Meanwhile, health, like education, continues to suffer from a decade of SNP mismanagement.

The problems being faced, such as the pressures of a growing elderly population and ever more costly medicines and procedures, would test even the most effective and diligent of administrations.

But this Scottish Government is more concerned with superficial political spin around its various bans, freebies and ill-judged attempts at social engineering, than the hard graft of delivering critical services in our hospitals and schools, and encouraging the kind of vibrant business environment that would help pay for it all.

Keith Howell

West Linton


Our school days – and indeed our adult lives – can feel very tough without friends to support us, to make us laugh and to give us encouragement.

Statistics from the Department for Education suggest roughly one child in every class in every school in the UK is frequently bullied. These children are in desperate need of a friend.

We all know how important our friends are, and on Friday, November 10, anti-bullying charity Kidscape is celebrating Friendship Friday, an opportunity for young people to celebrate the friends they have, and to make some new ones.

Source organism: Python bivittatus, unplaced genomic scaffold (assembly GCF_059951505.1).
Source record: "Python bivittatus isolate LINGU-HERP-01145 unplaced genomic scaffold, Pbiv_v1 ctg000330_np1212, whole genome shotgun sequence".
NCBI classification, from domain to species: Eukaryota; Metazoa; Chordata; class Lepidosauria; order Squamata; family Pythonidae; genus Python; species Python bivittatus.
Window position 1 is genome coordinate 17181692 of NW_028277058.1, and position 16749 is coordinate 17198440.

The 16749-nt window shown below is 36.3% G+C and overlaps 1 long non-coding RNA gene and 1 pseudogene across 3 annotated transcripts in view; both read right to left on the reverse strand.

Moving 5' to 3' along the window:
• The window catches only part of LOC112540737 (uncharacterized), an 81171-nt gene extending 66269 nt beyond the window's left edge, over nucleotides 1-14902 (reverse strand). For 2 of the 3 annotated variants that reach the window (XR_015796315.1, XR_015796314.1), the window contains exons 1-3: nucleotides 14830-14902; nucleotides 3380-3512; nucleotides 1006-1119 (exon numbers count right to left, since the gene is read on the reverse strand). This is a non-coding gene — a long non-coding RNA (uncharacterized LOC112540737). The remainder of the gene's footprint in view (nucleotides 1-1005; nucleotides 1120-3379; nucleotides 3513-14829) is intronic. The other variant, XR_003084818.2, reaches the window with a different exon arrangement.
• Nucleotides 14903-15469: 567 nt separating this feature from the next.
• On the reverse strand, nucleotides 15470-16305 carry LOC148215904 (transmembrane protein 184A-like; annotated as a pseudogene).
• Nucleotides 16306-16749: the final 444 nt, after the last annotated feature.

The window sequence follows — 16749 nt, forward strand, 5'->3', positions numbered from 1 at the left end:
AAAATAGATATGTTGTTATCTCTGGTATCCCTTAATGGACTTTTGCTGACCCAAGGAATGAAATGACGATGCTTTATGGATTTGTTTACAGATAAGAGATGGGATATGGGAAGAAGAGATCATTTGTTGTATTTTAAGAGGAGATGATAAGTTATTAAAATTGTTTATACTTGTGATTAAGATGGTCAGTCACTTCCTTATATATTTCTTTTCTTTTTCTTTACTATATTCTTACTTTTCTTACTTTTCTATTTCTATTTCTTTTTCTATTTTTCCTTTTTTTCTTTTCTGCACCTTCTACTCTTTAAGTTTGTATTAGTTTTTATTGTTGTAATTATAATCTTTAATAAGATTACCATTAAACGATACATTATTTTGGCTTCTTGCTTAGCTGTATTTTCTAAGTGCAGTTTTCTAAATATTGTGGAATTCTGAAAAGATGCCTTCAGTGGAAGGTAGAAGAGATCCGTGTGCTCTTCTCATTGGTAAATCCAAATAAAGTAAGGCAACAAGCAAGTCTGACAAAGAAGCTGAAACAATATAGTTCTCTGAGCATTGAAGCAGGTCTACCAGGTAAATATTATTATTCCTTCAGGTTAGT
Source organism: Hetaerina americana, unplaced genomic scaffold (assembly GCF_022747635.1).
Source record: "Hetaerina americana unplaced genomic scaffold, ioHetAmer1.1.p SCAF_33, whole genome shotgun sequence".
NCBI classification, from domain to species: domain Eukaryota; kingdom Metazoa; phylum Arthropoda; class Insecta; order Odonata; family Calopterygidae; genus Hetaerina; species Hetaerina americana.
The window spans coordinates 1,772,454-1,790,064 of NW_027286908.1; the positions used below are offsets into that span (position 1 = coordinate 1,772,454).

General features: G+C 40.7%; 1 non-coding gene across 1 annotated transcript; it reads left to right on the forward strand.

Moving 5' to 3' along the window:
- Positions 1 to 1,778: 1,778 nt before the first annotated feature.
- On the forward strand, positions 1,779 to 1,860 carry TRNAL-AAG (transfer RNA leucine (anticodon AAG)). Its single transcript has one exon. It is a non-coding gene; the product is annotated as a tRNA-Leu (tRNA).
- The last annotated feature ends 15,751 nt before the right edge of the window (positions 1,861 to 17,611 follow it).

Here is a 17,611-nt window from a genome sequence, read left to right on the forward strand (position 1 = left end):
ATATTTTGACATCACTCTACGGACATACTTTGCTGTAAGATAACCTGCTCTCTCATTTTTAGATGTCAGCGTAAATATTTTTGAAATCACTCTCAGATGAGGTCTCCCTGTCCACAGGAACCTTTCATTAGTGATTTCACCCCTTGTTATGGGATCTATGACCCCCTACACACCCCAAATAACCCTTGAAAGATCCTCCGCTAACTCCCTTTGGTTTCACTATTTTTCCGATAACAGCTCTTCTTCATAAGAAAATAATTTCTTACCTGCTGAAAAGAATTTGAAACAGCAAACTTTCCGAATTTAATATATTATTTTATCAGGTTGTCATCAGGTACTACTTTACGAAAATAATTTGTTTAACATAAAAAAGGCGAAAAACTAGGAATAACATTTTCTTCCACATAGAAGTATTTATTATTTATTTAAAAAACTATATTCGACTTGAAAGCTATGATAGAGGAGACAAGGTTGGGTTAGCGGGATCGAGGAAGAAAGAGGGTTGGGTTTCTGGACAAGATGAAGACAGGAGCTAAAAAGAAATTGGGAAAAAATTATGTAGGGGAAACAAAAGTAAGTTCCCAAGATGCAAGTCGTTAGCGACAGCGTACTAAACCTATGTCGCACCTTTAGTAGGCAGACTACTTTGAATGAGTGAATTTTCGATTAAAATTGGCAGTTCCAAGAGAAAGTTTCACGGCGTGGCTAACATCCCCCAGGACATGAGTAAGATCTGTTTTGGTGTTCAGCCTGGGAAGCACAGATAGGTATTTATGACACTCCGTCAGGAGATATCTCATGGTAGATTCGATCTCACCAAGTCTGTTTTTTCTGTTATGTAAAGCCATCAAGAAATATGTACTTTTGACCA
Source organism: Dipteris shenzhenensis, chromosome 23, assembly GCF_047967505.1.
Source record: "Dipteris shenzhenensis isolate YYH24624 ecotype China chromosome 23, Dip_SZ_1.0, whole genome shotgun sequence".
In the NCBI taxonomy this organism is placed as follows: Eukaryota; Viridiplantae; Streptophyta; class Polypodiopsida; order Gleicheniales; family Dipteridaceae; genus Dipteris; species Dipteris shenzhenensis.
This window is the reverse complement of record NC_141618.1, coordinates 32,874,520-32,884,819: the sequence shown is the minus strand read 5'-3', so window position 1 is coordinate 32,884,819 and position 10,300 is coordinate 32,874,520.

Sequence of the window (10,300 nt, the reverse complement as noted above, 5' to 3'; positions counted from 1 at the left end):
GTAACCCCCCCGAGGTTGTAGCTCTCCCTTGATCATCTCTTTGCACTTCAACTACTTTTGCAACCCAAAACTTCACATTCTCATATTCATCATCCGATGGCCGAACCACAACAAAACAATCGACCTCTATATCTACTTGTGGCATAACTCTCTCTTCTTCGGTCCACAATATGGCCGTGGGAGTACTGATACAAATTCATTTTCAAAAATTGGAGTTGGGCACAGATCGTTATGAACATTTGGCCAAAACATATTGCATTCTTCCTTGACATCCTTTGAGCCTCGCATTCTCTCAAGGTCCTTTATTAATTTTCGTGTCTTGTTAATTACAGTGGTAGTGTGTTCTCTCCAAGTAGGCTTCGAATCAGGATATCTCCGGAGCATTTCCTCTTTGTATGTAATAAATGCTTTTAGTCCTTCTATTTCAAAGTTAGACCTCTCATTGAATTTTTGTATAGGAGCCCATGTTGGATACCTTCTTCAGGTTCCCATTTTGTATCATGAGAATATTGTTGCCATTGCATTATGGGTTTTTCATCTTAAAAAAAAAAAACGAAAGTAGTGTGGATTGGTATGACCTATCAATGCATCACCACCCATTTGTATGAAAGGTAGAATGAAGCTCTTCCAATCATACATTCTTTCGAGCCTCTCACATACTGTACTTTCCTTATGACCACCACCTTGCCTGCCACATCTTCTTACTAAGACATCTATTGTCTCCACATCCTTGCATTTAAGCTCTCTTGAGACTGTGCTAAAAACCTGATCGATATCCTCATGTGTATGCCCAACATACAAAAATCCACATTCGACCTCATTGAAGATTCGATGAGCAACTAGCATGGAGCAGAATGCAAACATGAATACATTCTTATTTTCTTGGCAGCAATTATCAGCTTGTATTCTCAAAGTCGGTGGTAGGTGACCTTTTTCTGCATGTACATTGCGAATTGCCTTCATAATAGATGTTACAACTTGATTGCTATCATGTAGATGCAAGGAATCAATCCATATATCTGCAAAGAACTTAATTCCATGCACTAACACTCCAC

This Friendship Friday, remember these simple points to nurture your friendships:

1, We are all unique – so choose friends who like you for who you are;

2, It is better to have a small group of friends that really love you than hundreds of friends that don’t really know you. And remember, followers aren’t friends;

3, If you are lucky you’ll have a best friend forever, but it’s much more usual to have friends that come and go – so be open to new friendships;

4, Friends don’t hurt you. If someone makes you feel bad about yourself, it’s time to ‘unfriend’;

5, Look out for people who are on their own and sad. A smile, a compliment or a chat can make someone’s day.

To find out more about Friendship Friday, to get advice on bullying, or to donate, visit

Lauren Seager-Smith

(chief executive officer)


Offord Street



So, massive redundancies are forecast to occur in the London banking sector as a result of Brexit.